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Thousands rally at George Floyd's memorial in Brooklyn to demand justice

Floyd's brother, Terrence Floyd, wearing a T-shirt and coronavirus face mask with an image of his brother, was met by cries of "you are not alone" as he took to the microphone in an emotional display.  Credit: Jeff Bachner

Thousands of people filled Cadman Plaza Park in Brooklyn Thursday for a memorial service to George Floyd, the black man killed in police custody in Minneapolis last week, chanting the dead man's name as his brother and several elected officials called for justice.

Floyd's brother, Terrence Floyd, wearing a T-shirt and coronavirus face mask with an image of his brother, was greeted with cries of "you are not alone" as he took to the microphone in an emotional display. The Brooklyn gathering took place as Floyd's memorial was held in Minneapolis.

"I'm proud of the protests, but I'm not proud of the destruction," Terrence Floyd told the crowd, referencing the peaceful protests that have erupted in his brother's name in New York City and around the country, as well as separate acts of looting. "My brother wasn't about that."

The large crowd included people young and old and of different races packed into the 10-acre park in the shadow of Brooklyn's federal courthouse, even as the deadly and highly contagious coronavirus has killed thousands of people in New York City. Many wore masks. 

They shouted “black lives matter!” “George Floyd!” “defund police!" and "hands up, don't shoot!" — rallying cries of Black Lives Matter protests across the country — as three police helicopters buzzed overhead at times.

People held signs, including several that said “Repeal 50-a,” a reference to New York State’s law shielding police officers' discipline records from public disclosure.

Several high-ranking elected officials spoke at the service, including New York City Mayor Bill de Blasio, Attorney General Letitia James and NYC Public Advocate Jumaane Williams.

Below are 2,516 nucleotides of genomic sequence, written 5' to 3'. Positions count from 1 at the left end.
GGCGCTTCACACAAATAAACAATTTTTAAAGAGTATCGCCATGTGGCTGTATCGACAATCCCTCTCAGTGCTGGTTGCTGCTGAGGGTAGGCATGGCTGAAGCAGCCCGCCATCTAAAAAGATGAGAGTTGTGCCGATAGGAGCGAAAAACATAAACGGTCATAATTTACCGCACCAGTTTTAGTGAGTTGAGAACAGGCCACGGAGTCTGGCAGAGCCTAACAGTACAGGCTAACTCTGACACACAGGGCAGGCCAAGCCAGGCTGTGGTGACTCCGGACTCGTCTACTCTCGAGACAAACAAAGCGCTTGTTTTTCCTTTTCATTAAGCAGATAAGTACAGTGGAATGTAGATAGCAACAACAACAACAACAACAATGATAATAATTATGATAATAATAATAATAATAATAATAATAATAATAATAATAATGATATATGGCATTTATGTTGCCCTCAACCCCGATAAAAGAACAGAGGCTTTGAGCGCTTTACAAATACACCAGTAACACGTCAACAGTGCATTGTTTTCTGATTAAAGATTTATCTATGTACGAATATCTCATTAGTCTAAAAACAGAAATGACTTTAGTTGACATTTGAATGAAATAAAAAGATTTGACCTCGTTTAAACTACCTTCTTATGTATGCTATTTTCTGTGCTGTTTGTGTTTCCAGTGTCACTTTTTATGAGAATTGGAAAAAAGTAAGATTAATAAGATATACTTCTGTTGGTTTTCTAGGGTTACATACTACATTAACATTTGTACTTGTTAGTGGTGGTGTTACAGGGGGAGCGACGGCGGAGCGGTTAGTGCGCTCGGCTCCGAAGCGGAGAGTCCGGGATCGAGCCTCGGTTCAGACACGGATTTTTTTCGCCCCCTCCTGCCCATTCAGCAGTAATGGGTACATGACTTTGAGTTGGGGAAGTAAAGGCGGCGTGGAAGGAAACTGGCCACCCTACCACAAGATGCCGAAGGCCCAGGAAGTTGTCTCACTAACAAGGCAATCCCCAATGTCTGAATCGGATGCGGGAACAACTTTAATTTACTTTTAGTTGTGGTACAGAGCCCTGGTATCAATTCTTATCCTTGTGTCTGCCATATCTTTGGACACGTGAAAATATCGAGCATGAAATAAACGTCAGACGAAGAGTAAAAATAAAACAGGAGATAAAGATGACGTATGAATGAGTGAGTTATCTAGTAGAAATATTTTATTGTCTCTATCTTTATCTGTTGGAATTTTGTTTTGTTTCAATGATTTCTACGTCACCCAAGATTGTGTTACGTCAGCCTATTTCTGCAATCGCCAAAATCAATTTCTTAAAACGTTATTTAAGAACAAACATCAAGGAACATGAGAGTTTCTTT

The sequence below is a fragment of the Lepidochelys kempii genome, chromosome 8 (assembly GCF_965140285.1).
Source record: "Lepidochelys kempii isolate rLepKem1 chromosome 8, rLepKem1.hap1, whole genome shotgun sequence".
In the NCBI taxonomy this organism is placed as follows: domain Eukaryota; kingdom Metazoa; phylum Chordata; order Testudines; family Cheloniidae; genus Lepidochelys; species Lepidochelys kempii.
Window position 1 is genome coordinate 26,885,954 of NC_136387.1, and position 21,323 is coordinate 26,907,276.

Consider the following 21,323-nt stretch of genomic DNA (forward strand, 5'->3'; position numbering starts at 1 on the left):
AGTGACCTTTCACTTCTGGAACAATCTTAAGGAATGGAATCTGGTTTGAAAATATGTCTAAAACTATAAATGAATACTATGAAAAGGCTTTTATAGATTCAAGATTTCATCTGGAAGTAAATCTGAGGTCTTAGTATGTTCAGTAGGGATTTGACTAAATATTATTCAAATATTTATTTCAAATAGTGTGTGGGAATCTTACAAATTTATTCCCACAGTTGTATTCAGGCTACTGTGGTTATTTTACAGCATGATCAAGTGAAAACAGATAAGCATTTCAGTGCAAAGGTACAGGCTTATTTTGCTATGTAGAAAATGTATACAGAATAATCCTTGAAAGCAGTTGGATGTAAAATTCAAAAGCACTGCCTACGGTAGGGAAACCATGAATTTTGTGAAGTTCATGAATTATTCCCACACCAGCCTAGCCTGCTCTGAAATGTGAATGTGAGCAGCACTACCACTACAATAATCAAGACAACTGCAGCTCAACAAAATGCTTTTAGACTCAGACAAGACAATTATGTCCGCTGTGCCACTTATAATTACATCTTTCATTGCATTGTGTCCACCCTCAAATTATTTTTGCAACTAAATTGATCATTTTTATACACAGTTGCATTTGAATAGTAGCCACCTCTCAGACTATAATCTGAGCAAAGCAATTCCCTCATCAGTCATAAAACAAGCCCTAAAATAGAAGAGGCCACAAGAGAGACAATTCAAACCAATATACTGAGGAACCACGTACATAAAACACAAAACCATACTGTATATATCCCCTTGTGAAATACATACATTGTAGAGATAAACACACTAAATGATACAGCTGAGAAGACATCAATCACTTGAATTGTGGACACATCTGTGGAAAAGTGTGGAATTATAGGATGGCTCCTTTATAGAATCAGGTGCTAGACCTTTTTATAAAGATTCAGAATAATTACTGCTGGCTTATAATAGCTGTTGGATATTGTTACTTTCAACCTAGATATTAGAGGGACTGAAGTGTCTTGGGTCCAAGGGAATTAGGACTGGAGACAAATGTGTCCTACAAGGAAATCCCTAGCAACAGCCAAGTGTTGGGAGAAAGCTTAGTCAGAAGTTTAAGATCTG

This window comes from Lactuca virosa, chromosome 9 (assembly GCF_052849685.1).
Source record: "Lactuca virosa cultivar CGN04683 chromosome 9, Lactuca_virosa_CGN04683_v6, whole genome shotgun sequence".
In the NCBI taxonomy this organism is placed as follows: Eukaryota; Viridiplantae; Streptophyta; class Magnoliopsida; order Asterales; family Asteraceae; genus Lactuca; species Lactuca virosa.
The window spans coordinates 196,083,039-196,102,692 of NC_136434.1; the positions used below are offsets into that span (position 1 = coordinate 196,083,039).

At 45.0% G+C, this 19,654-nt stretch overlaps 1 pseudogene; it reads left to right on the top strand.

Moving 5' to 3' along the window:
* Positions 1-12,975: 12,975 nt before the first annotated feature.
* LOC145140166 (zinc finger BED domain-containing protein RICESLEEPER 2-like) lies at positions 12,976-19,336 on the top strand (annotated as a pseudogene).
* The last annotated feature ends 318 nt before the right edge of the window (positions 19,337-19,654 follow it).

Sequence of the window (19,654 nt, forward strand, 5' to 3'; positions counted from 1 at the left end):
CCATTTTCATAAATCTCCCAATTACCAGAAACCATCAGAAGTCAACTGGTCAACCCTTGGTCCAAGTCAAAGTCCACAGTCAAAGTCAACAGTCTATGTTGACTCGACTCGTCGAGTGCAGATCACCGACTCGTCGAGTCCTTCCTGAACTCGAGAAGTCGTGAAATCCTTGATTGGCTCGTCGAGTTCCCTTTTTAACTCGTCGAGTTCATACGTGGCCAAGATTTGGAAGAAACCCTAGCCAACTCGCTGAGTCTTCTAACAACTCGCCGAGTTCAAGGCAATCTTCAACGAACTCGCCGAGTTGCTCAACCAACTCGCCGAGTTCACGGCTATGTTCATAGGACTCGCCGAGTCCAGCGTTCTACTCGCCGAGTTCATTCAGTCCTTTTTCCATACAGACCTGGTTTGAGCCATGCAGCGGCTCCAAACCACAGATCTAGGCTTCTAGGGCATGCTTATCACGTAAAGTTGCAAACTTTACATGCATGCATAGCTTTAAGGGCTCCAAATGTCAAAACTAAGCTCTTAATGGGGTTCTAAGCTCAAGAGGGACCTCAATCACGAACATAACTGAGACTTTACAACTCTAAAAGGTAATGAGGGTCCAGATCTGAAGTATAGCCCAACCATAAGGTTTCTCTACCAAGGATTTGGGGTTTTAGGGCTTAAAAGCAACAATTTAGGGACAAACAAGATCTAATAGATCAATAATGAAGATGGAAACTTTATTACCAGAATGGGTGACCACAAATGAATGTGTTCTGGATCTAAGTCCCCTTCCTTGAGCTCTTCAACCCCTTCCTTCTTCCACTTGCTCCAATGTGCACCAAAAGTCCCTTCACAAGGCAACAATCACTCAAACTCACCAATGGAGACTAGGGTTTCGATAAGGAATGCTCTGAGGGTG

The memorial concluded with a walk across the Brooklyn Bridge to Foley Square in Manhattan.

"We are here today to pay homage to the life and legacy of George Floyd. Say his name!" said the Rev. Kevin McCall, a spokesman for the brother and a civil rights activist. "George Floyd represented peace. He was a godly man, a gentle giant, and you must keep his memory as such."

McCall warned the crowd not to boo the mayor, telling them "you must respect George Floyd; you must respect the family of George Floyd." But de Blasio was booed, and jeered with chants of "defund the police" as he began to speak. 

"George Floyd cannot have been allowed to die in vain," de Blasio said. "We have to make a change in this city and country. … For all of us who know white privilege, we need to do more because we don’t even fully recognize the daily pain and the racism this society causes."

De Blasio said he city needs to do more, including "change in the NYPD," but did not specify any policy changes. 

Williams, in a fiery speech in which he criticized de Blasio and Gov. Andrew M. Cuomo, referring to them as "inept leaders like this mayor and governor," called on protesters to continue demonstrating and make those in power uncomfortable. 

"I hear the mayor and the governor saying we have to do what we have to do to protect property … I want to say this, as a citywide elected official, we must protect property … but where is the same energy for black lives? Why are you not saying we have to do everything, everything, everything we can to protect black lives?"

Williams added: "We have the wrong president, we have the wrong governor and we have the wrong mayor with these times we're in right now."

Freddi Goldstein, a de Blasio spokesperson, said in response: “The mayor stands now and always with peaceful protesters across this city. He knows there must be more change, and he’s committed to making it. New York City will lead the way.”

Dani Lever, a spokesman for Cuomo, did not immediately provide comment. 

James, the state attorney general whose office is currently prosecuting a police-involved fatal shooting by an off-duty NYPD officer in Farmingdale, told the crowd: "Family, all of the young people out there, you all know that every change in this country has started with young people, not politicians, but young people … So to my young people, I say, march until the intractable walls of racism come down."

Floyd's May 25 killing has set off several days of demonstrations — and some looting — in communities across the country. During an anti-looting patrol in Crown Heights Wednesday night, two NYPD officers were shot and one was stabbed, police said. All are expected to survive.

Four Minneapolis police officers, including an officer who allegedly put his knee on Floyd's neck for 8 minutes and 46 seconds, were fired from the force and have been charged in Floyd's death.

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